Your child’s report card is downright scary: What can you do? First, calm down. Then consider these questions.

  1. Are these bad grades something new and sudden? If your child usually brings home good to average grades, and yet this time around she is suddenly failing several subjects, something is seriously wrong in her life. Could there be a new source of stress?

    Often children cannot concentrate in school due to emotional problems that occur when parents divorce, when someone dies, or if they develop a new fear. The problem can be as serious as molestation or as everyday as the death of a beloved pet. With teenagers, failing grades can mean drug and alcohol experimentation.

    Could your child have an undiagnosed physical problem such as hearing loss or headaches? If you suspect this, schedule an appointment with your doctor.

    If your child just entered middle school or high school, the problem may be that she does not have the organizational skills to handle four or five teachers instead of just one. Consult with her homeroom teacher for advice.

    Do not ignore a big drop in school performance: something is wrong and you need to find out what it is and deal with it.

  2. Is your child failing nearly every subject? If your child is failing across the board, it often means he has not mastered basic reading and math skills. If he is in middle school but reading at a third grade level, he will have a hard time not only in history and in English, but also when he has to read math and science materials. Try to access his scores on standardized tests.

    Find out if the school offers remedial education to help him catch up, or consider enrolling him in an after-school learning center. You may want to allow him to repeat a grade to prepare himself to go on to the next levels.

    Children frequently fail because they have undiagnosed learning disabilities or Attention Deficit Disorder. Such problems occur in children of normal to above average intelligence, who can succeed through special teaching methods. Your school psychologist may offer free testing services for such problems.

  3. Is your child failing only one or two subjects? There may be a personality clash between your child and one of his teachers. Teachers are human; if your child presents ultra-conservative views in a liberal teacher’s government class, the teacher may unconsciously be marking him down. Some teachers notoriously lose homework. If you suspect something like this, make an appointment with the teacher and talk things over in a diplomatic way. Consider transferring your child into a different class or letting her drop the class altogether.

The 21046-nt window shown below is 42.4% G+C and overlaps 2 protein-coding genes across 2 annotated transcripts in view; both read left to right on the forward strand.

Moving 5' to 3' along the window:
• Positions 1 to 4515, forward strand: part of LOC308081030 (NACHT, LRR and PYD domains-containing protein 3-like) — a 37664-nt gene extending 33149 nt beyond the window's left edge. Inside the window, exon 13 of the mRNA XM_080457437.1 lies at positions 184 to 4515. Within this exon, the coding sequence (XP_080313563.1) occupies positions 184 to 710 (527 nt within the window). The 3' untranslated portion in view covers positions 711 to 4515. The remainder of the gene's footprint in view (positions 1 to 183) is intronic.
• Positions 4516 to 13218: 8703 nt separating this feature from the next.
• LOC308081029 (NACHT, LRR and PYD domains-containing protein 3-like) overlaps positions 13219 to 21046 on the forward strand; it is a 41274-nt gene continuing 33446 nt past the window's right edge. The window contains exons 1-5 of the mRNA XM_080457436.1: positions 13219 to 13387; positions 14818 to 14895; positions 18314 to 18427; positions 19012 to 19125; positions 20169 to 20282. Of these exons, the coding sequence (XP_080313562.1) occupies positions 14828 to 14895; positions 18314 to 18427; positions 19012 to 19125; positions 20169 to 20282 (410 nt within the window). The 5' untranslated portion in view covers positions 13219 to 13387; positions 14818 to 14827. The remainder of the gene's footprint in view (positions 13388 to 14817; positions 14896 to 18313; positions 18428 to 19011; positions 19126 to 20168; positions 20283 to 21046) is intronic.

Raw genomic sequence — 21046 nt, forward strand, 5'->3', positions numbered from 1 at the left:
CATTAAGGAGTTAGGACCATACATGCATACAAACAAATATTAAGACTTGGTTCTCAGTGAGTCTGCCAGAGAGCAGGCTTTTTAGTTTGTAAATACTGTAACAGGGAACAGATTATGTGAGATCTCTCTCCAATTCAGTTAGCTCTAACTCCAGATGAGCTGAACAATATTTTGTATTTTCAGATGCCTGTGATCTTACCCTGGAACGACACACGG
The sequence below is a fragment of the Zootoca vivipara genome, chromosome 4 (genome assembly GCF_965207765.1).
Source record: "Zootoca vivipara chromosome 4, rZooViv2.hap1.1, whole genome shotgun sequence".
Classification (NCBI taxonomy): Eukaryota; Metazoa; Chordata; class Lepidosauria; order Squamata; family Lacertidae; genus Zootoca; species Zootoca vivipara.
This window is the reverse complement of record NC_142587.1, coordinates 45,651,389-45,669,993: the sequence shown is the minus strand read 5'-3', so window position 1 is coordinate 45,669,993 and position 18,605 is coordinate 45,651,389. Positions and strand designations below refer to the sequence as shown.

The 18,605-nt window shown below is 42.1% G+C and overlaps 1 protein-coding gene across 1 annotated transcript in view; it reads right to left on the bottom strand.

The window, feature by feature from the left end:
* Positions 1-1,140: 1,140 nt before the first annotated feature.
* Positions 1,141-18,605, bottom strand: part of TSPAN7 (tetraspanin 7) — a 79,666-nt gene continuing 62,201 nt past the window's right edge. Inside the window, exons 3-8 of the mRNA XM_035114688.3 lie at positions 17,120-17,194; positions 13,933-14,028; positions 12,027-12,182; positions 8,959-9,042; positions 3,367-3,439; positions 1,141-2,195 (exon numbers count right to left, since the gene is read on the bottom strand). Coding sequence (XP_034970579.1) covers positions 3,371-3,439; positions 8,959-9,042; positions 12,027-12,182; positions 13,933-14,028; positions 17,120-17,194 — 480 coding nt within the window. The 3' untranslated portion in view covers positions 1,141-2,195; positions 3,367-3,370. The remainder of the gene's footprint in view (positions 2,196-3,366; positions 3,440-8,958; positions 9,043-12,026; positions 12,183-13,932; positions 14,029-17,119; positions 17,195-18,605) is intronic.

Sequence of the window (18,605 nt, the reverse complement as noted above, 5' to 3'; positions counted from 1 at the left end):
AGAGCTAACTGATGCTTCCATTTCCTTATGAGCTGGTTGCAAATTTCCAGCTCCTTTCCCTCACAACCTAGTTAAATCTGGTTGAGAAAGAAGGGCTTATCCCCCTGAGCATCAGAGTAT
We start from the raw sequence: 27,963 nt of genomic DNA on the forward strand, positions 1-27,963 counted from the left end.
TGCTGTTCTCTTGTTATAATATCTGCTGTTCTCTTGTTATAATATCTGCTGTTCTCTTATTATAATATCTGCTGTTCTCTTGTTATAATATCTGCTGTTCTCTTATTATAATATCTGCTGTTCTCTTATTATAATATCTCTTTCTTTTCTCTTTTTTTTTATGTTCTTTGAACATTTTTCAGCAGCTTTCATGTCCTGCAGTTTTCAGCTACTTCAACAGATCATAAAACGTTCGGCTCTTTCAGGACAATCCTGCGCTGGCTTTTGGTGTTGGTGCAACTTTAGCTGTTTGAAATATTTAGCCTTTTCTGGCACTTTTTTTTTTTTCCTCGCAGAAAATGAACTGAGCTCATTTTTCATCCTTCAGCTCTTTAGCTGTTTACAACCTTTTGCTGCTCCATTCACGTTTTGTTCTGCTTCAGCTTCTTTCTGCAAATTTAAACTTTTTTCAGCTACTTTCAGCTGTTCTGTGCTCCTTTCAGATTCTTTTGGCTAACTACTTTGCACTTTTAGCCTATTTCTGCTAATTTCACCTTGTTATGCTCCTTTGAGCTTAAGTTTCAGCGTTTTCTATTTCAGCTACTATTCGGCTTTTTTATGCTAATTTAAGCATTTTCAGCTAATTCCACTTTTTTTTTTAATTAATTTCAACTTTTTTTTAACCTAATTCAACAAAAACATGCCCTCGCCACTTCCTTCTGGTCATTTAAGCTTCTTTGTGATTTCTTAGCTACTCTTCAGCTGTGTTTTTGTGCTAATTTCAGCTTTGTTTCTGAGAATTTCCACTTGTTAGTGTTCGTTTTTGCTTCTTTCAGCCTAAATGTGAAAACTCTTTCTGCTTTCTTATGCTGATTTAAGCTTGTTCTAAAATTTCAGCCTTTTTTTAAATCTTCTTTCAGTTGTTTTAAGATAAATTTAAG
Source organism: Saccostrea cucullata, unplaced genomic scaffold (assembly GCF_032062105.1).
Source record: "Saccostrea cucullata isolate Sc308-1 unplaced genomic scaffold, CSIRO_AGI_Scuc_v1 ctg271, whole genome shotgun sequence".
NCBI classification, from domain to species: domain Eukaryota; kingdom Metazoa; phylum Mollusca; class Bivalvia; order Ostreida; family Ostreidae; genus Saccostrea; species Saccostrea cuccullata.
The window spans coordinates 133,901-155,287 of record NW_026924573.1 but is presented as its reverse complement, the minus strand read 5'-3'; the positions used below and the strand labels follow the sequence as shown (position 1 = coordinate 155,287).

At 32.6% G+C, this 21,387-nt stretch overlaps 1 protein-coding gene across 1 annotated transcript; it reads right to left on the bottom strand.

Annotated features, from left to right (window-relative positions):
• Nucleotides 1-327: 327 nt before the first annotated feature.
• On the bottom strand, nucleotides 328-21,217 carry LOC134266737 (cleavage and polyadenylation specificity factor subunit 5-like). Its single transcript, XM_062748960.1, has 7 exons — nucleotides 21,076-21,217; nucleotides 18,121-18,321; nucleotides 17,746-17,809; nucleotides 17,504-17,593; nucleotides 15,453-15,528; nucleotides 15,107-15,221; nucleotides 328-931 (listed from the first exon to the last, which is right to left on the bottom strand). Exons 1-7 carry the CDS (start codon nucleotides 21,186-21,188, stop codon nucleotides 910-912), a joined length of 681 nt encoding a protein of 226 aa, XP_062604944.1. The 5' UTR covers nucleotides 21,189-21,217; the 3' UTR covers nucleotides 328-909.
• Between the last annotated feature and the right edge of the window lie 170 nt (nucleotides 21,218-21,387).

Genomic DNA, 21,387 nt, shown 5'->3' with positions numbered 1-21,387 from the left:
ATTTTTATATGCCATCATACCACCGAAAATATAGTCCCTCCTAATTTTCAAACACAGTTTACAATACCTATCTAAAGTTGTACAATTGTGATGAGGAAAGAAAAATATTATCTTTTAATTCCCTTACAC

All students hit what educators call “education walls” or points where they cannot go on to the next level in a subject. When a student hits a wall, he will not be able to “get” complex physics or the intricacies of Jane Austen. If your child is trying his hardest and working at top capacity, be human enough to allow him to fail every now and then. These kinds of failures will help him determine where his strengths are when he chooses college majors and career paths.

  4. Is your child slacking off? Round up the usual suspects. Your child may have to cut out video games, television, Internet chats and some after-school activities until his grades go back up.
  5. Talk to teachers. Have your child with you at these meetings. Most teachers want their students to do well: between the three of you, you can come up with a plan for success for your child.

To download free government publications for parents to help children succeed in school, go to http://www.ed.gov/parents/academic/help/tools-for-success/index.html

Other References

“Helping Children Succeed in School,” from The University of Illinois Extension Center, posted at http://www.urbanext.uiuc.edu/succeed/07-grades.html

“A Parent’s Guide for Helping Children to Succeed in School,” Adoption.com, advice to parents, posted at http://library.adoption.com/Education/A-Parents-Guide-for-Helping-Children-to-Succeed-in-School/article/1800/1.htm

“Help for Parents,” The National Education Association, see their website at http://www.nea.org/parents/index.html